by William Boyd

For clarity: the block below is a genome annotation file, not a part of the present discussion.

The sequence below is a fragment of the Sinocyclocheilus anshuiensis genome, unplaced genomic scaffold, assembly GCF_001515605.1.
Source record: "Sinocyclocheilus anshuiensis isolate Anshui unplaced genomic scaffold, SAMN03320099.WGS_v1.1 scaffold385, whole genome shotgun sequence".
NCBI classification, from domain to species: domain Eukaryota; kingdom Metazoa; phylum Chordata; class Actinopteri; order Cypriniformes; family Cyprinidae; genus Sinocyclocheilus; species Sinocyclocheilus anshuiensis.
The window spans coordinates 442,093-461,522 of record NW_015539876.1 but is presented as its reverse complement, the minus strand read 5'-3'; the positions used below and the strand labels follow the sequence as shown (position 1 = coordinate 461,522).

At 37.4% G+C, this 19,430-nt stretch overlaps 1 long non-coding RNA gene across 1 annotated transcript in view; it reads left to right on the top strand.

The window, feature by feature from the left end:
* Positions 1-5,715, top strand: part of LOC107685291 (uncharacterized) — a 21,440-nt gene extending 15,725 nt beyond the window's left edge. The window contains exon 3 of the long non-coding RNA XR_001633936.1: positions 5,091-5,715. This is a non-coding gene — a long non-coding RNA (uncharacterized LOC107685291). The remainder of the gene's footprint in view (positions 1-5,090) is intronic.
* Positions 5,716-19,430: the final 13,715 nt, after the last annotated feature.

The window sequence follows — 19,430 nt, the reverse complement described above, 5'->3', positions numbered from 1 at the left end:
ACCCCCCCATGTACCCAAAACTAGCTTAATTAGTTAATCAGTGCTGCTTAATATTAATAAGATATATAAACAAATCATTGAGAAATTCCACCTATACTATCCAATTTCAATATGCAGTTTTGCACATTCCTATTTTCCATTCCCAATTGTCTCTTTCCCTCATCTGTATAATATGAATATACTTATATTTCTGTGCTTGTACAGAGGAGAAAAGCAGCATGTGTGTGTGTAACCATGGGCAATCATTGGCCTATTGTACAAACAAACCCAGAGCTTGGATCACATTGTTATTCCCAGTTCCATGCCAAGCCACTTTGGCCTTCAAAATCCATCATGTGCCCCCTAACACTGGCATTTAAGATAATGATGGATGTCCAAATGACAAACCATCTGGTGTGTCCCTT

'Refulgent' is a word much liked by William Boyd in his 650-page tome of non-fiction writing and journalism. 'Rebarbative' is another. For the reader, 'prodigious' comes to mind when one considers that Bamboo, which he says represents about 40 per cent of his non-fiction output, comes on top of nine novels - the latest, Restless, having just been published ('a good, rollicking read,' says The Observer) - and three collections of short stories. Helpfully, Boyd has compartmentalised his writings here into seven sections - Life, Literature, Art, Africa, Film, Television, and People and Places. There's his classic review of John Mortimer's 1981 television adaptation of Brideshead Revisited, several fine essays on Evelyn Waugh, and some excellent descriptive writing, such as Stars at Tallapoosa, a small American town in Georgia, 'which is so deftly and deliciously done, I immediately turned back and read it again,' says the man at The Telegraph. Best is his criticism on painting and film, exceptional for the way he translates a visual language into the written word.